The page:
Walking through the bargain books section of Barnes and Noble in Short Pump, trying to spend a gift card, I picked up an Incredibles art card collection. I put it back and turned away. A second later, something struck the back of my leg. I turned to see that a copy of the Constitution of the United States had fallen off the shelf, untouched, and hit me on the left ankle.

The freaking Constitution is attacking me now. That's much scarier than a dimetrodon.


Audience Expectations and Expectations of Audience

If you’re planning on going to graduate school for theatre, to get that oh-so-useless MFA in whatever discipline you’re willing to go into ten years of debt to study, there’s a word you’re going to need. Actually, there are a few. “Semiotics,” “performance literature,” and “interrogate,” for example, are words and phrases you will definitely need to sprinkle your in-class discussion with in order to successfully sound like the smartest person in the room. (Because that’s really the point of in-class discussion, right?) But the new word you’ll likely hear bandied about the most often is the most important: “Paradigm.”

The “theatrical paradigm” is, in my words only, that theatre only exists in the presence of an audience. A performance without the audience is just a gathering of theatre artists doing stuff for no reason. Some call it masturbation; I call it rehearsal. Similarly, an audience without a performance is, I don’t know, just a really boring party or a demonstration of some kind. I take the idea of the theatrical paradigm a step further. I believe that any theatrical event is 50% performance and 50% audience.

Now, audiences have expectations of the performers. They expect us to be audible. They expect us to know our lines, or at least to conceal the fact that we don’t know them very very skillfully. They expect us to commit to our performances. They expect us to move along at a reasonable clip so that a 90-minute play doesn’t stretch to two and a half hours. They expect us to wear our costumes correctly and to handle our props properly. They expect us to be clear and specific about what we’re doing. And they expect us to entertain. They may not know that they have these expectations, or they may not address them precisely in my terms, but they have them, and they are all quite reasonable. Based on my 50/50 paradigm, it is also reasonable for the theatre artists to have certain expectations of the audience.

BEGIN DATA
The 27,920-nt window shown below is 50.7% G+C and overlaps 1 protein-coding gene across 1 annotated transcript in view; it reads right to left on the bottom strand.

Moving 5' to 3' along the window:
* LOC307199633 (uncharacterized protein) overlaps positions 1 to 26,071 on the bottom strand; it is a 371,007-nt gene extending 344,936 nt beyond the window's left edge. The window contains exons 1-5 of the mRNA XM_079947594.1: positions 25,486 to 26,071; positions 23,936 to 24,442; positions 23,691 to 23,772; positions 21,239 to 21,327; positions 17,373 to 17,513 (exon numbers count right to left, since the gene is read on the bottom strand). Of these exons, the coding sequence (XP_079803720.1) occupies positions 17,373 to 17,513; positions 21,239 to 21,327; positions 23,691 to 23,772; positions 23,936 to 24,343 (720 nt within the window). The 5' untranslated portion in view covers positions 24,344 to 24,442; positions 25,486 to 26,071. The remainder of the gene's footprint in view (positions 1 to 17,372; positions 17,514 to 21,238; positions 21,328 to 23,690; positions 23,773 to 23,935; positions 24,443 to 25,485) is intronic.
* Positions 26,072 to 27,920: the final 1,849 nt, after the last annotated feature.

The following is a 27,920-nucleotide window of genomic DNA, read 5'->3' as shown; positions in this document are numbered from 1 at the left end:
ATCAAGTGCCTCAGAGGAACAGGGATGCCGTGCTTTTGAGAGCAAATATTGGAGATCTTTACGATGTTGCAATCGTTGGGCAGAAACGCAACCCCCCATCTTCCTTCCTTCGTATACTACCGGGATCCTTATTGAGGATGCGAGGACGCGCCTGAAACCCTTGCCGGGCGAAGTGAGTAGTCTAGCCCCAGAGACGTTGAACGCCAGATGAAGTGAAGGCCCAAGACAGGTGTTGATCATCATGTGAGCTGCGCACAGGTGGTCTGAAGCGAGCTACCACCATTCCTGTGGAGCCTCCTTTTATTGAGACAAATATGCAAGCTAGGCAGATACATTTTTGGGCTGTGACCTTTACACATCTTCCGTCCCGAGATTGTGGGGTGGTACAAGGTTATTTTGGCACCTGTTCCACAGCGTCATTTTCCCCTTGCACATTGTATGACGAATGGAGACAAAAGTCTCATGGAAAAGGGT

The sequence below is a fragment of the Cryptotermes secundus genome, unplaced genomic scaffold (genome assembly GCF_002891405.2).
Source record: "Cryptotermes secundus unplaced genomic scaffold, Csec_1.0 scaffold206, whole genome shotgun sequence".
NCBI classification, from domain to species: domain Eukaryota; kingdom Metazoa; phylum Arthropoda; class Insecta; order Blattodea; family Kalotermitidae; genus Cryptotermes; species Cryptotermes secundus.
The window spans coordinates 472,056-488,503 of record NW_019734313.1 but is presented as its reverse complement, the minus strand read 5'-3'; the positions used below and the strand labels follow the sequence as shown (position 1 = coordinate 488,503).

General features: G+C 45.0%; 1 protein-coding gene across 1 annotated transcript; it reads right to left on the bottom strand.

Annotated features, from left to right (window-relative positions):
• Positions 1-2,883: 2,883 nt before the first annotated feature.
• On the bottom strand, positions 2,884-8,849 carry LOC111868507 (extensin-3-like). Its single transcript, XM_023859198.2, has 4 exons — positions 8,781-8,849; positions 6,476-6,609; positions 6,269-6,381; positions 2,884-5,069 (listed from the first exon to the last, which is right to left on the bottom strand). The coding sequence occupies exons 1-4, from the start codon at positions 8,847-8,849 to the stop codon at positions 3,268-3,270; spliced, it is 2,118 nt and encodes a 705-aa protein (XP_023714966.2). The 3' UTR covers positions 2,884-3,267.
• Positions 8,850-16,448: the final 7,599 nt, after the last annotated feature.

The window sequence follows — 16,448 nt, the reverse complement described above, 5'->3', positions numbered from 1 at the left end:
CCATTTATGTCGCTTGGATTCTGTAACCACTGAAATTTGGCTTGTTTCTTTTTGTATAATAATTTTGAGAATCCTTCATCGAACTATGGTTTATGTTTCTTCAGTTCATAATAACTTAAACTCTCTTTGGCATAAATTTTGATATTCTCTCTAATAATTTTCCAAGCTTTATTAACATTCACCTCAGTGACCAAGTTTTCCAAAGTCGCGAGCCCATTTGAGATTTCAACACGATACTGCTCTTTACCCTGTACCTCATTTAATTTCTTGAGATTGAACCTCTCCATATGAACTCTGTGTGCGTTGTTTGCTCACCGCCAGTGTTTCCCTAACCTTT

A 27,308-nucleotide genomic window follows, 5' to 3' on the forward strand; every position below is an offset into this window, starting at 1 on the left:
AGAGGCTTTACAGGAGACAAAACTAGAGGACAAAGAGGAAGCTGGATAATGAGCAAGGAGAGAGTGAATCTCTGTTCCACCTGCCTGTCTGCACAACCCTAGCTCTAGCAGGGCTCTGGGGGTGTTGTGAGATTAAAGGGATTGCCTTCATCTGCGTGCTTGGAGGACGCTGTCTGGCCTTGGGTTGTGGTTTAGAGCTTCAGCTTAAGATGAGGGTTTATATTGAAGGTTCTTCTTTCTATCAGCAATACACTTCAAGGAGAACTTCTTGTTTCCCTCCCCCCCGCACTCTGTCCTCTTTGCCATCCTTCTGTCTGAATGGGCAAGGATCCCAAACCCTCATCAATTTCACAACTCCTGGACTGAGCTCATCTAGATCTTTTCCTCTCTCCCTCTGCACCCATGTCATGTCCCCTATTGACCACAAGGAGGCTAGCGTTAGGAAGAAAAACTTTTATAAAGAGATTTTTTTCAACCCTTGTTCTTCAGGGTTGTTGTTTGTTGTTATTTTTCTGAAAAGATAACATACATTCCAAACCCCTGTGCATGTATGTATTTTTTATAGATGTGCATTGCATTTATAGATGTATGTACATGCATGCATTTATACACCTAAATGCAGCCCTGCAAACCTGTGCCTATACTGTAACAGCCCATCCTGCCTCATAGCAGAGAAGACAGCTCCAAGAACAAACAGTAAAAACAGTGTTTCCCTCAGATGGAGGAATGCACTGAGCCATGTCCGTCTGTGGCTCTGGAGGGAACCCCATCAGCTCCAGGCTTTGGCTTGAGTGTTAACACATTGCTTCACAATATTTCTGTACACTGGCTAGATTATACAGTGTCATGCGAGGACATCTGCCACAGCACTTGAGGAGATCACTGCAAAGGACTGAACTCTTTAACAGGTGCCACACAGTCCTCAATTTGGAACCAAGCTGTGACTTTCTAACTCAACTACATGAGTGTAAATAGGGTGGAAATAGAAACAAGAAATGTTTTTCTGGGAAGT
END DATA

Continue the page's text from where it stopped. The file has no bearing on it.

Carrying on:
* * *

This is my list of Theatre Artist Expectations for the Audience. Feel free to differ, to add, to subtract. Click on “comments” at the bottom of this essay to make your voice heard.

1. Don’t distract or detract.
You are in a shared space. What you do affects the performance, and it affects the audience around you. Here follows a long list of behaviors that should really be obvious:

Turn off your cell phone. If you can’t remember to turn it off, leave it in your car.

Control your child. If you cannot control your child, leave him/her at home. A babysitter is not an expense, it is an investment in your personal life experience.

Don’t talk loudly to your friend. In fact, don’t even talk in a low murmur; theatres are designed for sound to carry, and you are distracting the actors by having a running conversation with your friend. A few comments here and there are fine; an extended dialogue is not.

Don’t put your feet on the edge of the stage. Don't put your legs or your stuff in the aisle.

Go to the bathroom before the show starts, and again at intermission if necessary.

Feel free to laugh, as Gordon Bass says, “when you hear a joke or see a funny.” Don’t hoot and holler at inappropriate times, and don’t shout out one-liners at the stage. If you want to be the center of attention, put up your own play.

Don’t slouch and scowl at the actors; it’s not their fault your mother/father/teacher/youth minister brought you here.

Don’t go to sleep. If you're bored to the point of passing out, quietly leave.

Don’t take pictures; it’s illegal, and the flash is dangerous to the actors and distracting to the audience.

Bathe before the show. Don’t wear copious amounts of perfume. Don't eat six bean burritos before a performance of Hamlet.

I repeat: You are in a shared space. What you do affects the performance, and it affects the audience around you. None of these expectations are unreasonable.

2. Do your homework.
Going to see a Gilbert and Sullivan musical is a very different experience from going to see a two-actor Doctor Faustus. I don’t think you should necessarily read the play ahead of time, and I generally recommend against reading reviews before seeing the show, but you should know what kind of play you’re going to see. If you’re expecting a family-oriented happy-go-lucky comedy, you’re going to be very disappointed and confused when the curtain rises on Sam Shepard’s Buried Child.

3. Engage the work in front of you.
Assuming that the director, designers, actors and crew know their business, and they usually do, the company has created a piece of work that is designed for you to actively invest your attention, thoughts, and feelings into. I promise you, it’s far more rewarding to engage a play as an audience member than it is to sit and just let it happen in front of you.